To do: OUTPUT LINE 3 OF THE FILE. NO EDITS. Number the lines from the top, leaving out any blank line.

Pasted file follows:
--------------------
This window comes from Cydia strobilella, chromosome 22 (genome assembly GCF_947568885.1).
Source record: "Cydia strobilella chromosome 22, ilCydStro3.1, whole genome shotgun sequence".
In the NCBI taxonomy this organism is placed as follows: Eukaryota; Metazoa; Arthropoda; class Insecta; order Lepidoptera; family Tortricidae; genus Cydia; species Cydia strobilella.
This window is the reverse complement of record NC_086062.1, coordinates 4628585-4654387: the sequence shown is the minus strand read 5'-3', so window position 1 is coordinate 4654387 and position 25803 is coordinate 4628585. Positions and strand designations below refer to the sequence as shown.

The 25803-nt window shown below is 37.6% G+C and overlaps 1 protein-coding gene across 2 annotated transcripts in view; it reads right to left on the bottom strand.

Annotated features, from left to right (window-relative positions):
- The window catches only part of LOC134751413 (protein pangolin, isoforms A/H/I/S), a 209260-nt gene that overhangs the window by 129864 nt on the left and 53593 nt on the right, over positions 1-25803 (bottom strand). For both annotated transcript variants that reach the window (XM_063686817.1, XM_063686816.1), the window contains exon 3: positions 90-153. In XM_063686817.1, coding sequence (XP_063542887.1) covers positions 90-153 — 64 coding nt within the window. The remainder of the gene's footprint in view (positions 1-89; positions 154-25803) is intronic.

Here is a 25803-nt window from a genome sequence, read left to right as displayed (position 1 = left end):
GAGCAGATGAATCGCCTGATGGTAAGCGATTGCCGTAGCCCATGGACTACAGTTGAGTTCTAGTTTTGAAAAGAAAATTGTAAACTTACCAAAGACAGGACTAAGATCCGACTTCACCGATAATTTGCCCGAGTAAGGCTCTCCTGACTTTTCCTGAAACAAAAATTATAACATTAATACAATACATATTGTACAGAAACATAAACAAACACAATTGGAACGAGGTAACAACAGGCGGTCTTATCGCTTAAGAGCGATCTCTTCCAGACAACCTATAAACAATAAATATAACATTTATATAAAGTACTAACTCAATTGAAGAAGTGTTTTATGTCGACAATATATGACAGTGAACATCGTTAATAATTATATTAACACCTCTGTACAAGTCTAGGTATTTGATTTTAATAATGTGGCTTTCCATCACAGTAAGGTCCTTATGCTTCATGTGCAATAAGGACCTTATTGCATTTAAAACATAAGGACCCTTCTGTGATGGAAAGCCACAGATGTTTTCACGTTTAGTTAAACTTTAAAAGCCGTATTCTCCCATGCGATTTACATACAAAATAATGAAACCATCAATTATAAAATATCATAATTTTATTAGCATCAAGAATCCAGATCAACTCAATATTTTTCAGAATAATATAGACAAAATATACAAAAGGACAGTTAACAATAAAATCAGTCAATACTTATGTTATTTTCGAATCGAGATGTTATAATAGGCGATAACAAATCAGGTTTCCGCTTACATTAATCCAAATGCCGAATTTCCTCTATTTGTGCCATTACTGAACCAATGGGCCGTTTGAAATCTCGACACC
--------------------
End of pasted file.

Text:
In the NCBI taxonomy this organism is placed as follows: Eukaryota; Metazoa; Arthropoda; class Insecta; order Lepidoptera; family Tortricidae; genus Cydia; species Cydia strobilella.